Creating a successful blog for your business can be easy if you invest time, up front, in developing a strategy. Do you have a blog editorial strategy, or a great calendar template to share?

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Debbie Williams is co-founder and chief content officer of Sprout Content, a leading content marketing agency. She regularly contributes to the Content Marketing Institute blog. Reach Debbie via, on Twitter via @debwilliams23, or via LinkedIn.

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  • by Anthony Mon Jun 18, 2012 via web

    Great advice Debbie. We are just about to trial kapost. Have you ever heard of them or had any experience with any other editorial content platforms? Or is excel and Google analytics all you need?

  • by SusiQMcHugh Mon Jun 18, 2012 via web

    Wow - how did you know this is exactly what I needed today (or actually needed many yesterdays ago!), and do a Google search did not turn up useful websites. Thanks.

  • by Peter Trapasso Mon Jun 18, 2012 via web


    Thank you for this timely and helpful post.

    An editorial calendar is essential for all bloggers. You can easily use it to cover multiple blogs and client too all in one place. I also recommend creating a separate tab just for tracking all of your promotion and distribution efforts.


  • by James Carter Mon Jun 18, 2012 via web

    Thanks Debbie for the tips especially on having an editorial calendar.

  • by Debbie Williams Tue Jun 19, 2012 via web

    Thanks everyone! So glad you found it useful. @Anthony - Yes we've heard good things about Kapost and have talked to them. Worth checking out! If you want to start simply, a calendar doc and Google analytics is an easy start. We use HubSpot also which has great stats. Thanks for the feedback! - Debbie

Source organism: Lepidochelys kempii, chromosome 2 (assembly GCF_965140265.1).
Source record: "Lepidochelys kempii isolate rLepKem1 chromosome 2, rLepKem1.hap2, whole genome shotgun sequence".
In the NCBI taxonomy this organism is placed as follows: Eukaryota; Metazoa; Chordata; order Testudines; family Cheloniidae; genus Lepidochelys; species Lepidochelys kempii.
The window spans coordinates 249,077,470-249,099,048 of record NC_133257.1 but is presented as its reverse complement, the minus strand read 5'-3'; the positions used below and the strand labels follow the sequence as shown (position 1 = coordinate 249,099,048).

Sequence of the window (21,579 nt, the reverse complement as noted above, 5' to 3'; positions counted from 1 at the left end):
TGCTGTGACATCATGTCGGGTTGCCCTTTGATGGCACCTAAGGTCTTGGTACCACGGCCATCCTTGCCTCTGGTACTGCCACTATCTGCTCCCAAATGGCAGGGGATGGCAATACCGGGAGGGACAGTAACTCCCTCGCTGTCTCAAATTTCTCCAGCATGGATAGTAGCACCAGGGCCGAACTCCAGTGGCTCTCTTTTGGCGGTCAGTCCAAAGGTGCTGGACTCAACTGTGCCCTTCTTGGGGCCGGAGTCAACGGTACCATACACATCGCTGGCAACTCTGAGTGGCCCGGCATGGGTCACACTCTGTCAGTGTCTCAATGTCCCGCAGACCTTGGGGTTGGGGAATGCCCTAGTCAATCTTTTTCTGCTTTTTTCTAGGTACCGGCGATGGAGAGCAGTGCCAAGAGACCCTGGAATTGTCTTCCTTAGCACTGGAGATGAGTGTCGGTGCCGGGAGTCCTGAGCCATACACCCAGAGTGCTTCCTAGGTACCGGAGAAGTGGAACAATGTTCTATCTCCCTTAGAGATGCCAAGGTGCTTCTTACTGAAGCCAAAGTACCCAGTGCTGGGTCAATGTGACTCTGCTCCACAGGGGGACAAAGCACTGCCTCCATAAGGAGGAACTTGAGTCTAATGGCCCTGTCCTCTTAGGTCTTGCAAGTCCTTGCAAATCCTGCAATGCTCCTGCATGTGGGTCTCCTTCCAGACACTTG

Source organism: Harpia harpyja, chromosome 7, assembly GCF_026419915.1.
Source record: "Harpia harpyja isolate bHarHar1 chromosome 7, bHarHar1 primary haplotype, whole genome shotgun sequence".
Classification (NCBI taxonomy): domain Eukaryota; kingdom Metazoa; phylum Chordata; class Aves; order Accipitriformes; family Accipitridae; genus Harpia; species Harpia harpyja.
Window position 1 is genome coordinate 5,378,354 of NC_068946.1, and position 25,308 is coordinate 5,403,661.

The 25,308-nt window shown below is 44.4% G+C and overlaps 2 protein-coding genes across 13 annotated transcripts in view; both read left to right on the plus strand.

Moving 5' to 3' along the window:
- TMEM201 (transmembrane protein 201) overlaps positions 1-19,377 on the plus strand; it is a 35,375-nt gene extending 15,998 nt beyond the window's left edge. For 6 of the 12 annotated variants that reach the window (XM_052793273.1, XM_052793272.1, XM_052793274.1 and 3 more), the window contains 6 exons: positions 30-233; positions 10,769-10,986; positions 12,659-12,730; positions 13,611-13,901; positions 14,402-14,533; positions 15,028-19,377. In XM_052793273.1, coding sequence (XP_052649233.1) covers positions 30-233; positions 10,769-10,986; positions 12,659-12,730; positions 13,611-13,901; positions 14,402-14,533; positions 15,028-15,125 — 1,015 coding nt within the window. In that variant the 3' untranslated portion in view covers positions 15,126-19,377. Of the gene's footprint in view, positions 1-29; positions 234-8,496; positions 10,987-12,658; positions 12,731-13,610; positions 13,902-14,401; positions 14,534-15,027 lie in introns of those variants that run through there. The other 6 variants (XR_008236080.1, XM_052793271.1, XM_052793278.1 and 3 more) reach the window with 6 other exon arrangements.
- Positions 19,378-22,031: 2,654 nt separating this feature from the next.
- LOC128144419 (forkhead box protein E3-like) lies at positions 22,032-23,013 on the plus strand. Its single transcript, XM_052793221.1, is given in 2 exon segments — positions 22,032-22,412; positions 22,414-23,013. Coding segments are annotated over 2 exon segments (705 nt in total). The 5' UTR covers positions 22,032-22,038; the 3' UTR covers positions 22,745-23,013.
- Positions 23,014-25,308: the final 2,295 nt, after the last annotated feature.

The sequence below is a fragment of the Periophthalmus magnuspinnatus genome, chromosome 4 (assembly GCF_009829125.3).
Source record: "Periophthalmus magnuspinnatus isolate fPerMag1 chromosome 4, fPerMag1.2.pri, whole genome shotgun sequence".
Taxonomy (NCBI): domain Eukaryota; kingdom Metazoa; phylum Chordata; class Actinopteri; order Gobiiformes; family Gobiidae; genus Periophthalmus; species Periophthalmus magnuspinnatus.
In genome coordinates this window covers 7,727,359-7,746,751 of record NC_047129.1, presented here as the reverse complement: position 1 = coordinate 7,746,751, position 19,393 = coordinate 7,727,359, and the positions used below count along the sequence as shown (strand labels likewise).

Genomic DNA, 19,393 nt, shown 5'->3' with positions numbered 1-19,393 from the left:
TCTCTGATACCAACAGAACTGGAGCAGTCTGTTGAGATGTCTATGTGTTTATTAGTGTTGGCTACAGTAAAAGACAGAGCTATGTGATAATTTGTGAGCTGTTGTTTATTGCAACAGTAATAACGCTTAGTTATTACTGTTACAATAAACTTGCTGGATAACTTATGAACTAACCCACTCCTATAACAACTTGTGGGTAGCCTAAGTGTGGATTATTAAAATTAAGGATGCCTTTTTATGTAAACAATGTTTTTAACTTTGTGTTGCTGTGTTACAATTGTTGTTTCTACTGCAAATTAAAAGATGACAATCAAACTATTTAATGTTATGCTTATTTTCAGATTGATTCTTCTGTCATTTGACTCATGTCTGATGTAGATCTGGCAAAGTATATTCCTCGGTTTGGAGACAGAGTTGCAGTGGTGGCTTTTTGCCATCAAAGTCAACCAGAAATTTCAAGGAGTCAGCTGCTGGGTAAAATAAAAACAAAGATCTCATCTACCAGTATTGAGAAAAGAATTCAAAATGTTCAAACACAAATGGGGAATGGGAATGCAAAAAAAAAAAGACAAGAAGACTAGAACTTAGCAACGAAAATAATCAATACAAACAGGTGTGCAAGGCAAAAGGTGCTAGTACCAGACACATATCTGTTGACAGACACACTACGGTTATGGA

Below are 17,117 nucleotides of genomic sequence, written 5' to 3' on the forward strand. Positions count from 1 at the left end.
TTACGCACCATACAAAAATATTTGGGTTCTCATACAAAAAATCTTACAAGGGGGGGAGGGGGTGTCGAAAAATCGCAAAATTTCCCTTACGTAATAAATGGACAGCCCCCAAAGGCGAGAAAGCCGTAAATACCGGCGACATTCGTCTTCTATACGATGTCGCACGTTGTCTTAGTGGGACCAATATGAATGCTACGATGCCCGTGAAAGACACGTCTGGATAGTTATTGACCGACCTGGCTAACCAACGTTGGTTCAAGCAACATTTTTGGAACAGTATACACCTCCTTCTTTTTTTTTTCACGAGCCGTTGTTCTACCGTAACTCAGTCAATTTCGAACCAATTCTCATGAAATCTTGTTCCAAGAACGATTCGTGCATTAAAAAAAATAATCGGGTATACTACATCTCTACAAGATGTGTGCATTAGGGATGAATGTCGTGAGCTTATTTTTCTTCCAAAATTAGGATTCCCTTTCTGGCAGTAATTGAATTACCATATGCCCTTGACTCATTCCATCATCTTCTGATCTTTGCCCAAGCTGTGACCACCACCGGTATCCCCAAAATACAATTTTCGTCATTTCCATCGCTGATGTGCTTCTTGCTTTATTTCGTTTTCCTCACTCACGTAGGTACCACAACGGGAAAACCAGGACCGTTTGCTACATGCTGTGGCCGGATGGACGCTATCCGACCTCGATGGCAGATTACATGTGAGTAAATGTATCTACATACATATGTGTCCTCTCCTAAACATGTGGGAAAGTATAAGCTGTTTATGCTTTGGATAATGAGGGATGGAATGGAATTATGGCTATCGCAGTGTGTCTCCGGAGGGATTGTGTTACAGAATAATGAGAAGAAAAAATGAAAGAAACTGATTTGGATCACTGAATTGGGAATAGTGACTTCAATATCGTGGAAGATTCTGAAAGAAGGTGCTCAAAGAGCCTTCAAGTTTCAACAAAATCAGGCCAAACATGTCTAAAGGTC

• by Anthony Tue Jun 19, 2012 via web

    Okay great, we will give them a whirl. Hubspot is another one that we have also been thinking about, however all these great platforms come at a cost, so I guess it's up to my boss to make the final decision. Thanks for your reply :)

  • by SocialAmigo Tue Jun 19, 2012 via web

    For me the most important element of this article is the chart you've included. Having this or something like it in a 3-ring binder with hand-written sign-ins and logins is key to making these things happen and for tracking production over a large group of editorial staff - everyone knows in a glance who did what and who's doing what and when. That's real content strategy.

  • by Joseph Thu Jun 21, 2012 via web

    Thanks for a valid post
    how about the website to manage the editorial calendar for bloggers


  • by Arjun Thu Nov 1, 2012 via web

    Thanks for the suggestions. Really loved them and would work on them. In fact we just started using and have started seeing the importance of content strategy more.